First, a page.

Why Flanders should go ‘all-in’ on Tesla
What has changed since then for Flanders to go all-in with regards to attracting production facilities for Tesla?
In April 2016 Tesla launched its new model 3 series which, in comparison to its predecessors, is fairly affordable with its 35.000 € price tag. This has led to an unseen pre-ordering wave of more than 400.000 cars for the new model. Recently a lot of questions have been raised on the capacity of Tesla to increase its production capacity so rapidly. The numbers show that Tesla sells 30% of its cars in Europe where it will sell, based on a conservative estimation, an estimate 200.000 cars in the near future. This is the equivalent of 5 times the production capacity of the Tesla-plant in Tilburg, until now the only production facility on our continent. Based on this, we can assume Tesla will need an additional production capacity of around 150.000 cars in the near future.
Tesla needs to be able to produce an additional 150.000 cars in Europe
Realistic or not, Elon Musk is not exaggerating when he indicates that Tesla rapidly needs to step up its European production capacity. This becomes even more stringent knowing that the current Tesla production plant is located in California which is a remote location for shipping cars to Europe. But what cards does Flanders hold in attracting new production/battery plants for Tesla and why should our government go ‘all-in’ to attract these? Firstly, the current facility in Tilburg in not far away so a new production facility in Flanders can create synergies and cost efficiencies. They could, for example, work with 1 CEO, 1 sales team, 1 quality control department,… Secondly, Flanders has a strong logistics network with the port of Antwerp and cars can be distributed pretty much anywhere in the continent in a 12-hour radius. Thirdly, a plant between Antwerp and Brussels is an interesting place to attract talented multilingual people. Finally, Tesla is breaking new ground and thus needs a regulatory and fiscal climate that is advantageous for their product. The proximity of the EU-institutions and the Belgian fiscal stimulus for electrical cars are aces in the card deck Flanders holds. But will this be enough? Competition is tough, in France minister Ségolène Royal has tried to court Tesla in offering a production site on a former nuclear energy plant while Germany is also actively lobbying to attract production facilities in a market that Tesla is trying to tap into for years.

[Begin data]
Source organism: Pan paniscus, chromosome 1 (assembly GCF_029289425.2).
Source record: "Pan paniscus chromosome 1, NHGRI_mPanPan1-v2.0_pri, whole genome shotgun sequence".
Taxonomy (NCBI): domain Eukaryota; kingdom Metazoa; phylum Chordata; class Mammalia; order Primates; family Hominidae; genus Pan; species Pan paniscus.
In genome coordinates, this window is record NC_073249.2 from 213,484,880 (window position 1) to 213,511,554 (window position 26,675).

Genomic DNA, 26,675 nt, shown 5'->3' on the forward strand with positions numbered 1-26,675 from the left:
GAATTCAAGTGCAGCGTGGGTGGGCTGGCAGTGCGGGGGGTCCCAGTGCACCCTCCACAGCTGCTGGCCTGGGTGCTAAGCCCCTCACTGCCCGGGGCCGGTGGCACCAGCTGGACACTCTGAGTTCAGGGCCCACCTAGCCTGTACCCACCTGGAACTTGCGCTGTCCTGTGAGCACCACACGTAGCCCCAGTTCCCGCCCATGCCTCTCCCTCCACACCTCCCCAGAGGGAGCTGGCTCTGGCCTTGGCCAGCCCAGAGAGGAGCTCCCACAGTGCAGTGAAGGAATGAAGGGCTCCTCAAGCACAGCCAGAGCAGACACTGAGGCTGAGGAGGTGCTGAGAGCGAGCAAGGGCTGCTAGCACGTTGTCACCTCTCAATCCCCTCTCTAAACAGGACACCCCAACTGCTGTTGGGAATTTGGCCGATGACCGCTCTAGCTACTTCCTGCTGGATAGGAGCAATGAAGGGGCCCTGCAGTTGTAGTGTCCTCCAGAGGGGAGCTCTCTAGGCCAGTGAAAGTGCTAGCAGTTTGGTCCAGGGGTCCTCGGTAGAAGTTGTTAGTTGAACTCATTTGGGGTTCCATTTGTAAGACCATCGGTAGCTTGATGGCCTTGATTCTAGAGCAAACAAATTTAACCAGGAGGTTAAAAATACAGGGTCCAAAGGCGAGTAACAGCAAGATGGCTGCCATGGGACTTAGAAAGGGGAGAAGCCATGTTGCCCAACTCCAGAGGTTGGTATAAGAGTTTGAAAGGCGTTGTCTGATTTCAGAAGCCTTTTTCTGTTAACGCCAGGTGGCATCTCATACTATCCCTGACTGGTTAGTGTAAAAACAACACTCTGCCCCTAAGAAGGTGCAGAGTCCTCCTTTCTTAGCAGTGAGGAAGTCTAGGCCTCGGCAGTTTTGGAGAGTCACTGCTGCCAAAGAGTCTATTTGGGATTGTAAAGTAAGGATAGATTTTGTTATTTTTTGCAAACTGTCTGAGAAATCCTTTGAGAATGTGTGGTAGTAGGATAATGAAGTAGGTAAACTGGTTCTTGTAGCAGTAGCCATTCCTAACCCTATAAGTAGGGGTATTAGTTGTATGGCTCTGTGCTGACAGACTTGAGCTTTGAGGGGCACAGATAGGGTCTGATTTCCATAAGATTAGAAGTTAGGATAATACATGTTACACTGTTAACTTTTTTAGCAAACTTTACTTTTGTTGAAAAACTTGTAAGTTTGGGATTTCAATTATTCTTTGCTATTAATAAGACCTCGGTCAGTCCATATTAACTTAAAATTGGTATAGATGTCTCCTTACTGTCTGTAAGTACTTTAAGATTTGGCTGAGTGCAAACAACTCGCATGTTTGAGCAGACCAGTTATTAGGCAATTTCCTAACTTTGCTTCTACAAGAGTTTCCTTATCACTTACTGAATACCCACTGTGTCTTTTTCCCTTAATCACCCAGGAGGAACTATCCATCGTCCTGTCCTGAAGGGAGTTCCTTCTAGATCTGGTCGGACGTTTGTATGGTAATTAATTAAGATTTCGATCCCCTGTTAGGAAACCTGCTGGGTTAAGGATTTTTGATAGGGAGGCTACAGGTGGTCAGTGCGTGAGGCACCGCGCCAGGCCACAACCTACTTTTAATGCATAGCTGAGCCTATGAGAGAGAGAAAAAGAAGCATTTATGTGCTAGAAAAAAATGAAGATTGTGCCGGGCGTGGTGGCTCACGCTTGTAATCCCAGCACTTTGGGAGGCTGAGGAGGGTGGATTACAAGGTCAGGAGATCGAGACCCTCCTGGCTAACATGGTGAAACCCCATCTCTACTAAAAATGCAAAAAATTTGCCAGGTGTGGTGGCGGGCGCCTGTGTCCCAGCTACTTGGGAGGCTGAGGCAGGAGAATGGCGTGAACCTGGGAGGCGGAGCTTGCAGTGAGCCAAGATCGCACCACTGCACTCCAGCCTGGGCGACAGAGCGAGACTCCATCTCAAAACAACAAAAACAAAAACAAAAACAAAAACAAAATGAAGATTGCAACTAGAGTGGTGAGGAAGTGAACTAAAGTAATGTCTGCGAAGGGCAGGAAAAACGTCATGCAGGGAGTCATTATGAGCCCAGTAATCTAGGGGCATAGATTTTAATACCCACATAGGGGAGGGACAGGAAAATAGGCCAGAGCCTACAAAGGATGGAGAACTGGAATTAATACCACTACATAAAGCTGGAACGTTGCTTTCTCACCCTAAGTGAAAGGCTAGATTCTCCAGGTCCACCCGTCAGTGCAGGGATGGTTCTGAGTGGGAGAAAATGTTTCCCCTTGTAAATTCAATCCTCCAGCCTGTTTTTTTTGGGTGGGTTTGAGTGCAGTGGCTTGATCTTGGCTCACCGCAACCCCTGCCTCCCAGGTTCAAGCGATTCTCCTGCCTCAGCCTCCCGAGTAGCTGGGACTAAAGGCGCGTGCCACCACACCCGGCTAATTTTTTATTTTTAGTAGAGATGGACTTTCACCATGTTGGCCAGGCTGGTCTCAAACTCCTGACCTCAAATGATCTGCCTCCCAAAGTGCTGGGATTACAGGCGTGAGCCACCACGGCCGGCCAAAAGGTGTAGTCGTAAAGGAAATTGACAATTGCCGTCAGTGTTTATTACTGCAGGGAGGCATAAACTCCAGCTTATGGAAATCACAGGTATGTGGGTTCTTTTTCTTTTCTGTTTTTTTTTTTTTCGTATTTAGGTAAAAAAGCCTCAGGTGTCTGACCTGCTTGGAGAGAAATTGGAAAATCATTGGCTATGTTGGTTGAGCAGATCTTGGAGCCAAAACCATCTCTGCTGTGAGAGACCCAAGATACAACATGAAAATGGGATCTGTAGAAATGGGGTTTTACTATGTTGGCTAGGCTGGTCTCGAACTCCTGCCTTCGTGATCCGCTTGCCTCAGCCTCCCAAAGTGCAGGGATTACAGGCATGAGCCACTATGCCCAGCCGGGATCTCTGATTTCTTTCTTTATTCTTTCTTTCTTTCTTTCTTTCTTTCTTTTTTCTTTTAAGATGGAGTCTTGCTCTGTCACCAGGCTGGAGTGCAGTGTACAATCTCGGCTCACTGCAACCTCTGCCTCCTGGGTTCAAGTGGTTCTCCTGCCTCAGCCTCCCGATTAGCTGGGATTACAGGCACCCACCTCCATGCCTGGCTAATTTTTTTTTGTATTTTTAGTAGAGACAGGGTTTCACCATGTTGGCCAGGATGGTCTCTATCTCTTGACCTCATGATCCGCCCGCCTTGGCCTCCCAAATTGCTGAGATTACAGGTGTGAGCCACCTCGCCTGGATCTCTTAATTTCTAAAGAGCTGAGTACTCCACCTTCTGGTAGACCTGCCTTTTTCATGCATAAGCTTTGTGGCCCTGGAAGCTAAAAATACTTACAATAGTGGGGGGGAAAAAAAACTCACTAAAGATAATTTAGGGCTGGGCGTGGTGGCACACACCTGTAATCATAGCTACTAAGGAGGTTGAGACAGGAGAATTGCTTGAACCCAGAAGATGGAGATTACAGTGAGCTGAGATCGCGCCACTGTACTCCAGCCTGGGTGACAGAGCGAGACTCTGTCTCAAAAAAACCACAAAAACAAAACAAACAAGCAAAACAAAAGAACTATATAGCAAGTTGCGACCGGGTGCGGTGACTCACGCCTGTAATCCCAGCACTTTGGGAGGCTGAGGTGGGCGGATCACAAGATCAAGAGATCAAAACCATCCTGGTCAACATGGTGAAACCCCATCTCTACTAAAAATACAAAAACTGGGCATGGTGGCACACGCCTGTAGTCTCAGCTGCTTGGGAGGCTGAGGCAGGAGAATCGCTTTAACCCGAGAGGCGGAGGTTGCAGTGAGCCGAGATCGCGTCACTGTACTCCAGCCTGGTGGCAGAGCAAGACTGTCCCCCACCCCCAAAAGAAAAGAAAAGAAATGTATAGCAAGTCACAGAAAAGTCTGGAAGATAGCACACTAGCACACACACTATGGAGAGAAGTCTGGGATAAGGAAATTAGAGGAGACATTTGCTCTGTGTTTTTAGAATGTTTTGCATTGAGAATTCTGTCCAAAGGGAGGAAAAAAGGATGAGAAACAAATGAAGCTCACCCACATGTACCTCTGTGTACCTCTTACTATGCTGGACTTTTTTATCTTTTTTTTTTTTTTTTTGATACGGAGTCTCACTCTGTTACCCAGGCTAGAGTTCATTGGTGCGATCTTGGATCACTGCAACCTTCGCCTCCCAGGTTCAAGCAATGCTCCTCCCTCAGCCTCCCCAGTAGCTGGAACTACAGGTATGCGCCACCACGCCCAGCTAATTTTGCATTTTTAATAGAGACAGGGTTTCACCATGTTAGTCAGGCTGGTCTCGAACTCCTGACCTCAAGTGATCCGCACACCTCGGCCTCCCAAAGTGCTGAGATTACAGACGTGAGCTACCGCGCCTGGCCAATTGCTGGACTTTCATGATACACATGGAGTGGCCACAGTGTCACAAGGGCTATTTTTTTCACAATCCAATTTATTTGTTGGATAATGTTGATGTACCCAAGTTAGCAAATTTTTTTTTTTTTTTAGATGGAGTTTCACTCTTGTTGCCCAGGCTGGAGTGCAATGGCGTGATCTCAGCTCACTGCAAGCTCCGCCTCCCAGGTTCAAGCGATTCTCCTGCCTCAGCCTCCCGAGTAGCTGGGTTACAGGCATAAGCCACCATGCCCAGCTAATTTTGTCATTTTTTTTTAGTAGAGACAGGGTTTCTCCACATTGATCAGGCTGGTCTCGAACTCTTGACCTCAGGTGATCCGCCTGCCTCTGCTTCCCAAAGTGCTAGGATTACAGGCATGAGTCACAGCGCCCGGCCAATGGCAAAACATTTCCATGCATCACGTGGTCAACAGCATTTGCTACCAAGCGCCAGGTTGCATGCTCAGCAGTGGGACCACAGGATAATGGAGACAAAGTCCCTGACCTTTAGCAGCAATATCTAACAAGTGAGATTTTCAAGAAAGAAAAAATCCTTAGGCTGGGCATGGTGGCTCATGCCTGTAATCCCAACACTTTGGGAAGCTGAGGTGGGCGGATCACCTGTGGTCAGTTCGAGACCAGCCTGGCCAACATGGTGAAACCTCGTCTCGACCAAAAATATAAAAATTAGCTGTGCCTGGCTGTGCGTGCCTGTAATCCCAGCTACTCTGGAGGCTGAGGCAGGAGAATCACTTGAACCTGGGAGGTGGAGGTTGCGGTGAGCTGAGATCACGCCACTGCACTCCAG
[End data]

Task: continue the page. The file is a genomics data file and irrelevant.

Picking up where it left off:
5.000 jobs in Flanders
Flanders need new momentum with regard to its automotive industry. More than ever it is important to invest in the technologies for tomorrow. After the closure of Renault Vilvoorde, Ford Genk and Opel Antwerpen the more traditional car manufacturing industry is leaving our country. Nonetheless it remains vital to keep attracting such business because it creates local employment for a low and middle schooled jobs which are already under pressure. Looking at car production plants that have a similar capacity (+150.000 yearly) we would estimate for such a plant to generate around 2.500 jobs directly, and 2.500 indirectly on the long run. Of course this is largely dependent on the success of the brand.
Audi Vorst as an example?
Recently Audi Vorst was promised a fiscal stimulus package of around € 130 mio to produce its new electrical model. Maybe our politicians should consider courting Tesla in the same way with an attractive investment environment given the enormous potential that lies ahead? Why not even consider developing a pioneer regulatory framework for self-driving technology as Tesla is already experimenting with? All these elements have one thing in common, Flanders should go all-in for Tesla.
In collaboration with Pierluigi Lonero
Analyst auto-industry Bank Degroof Petercam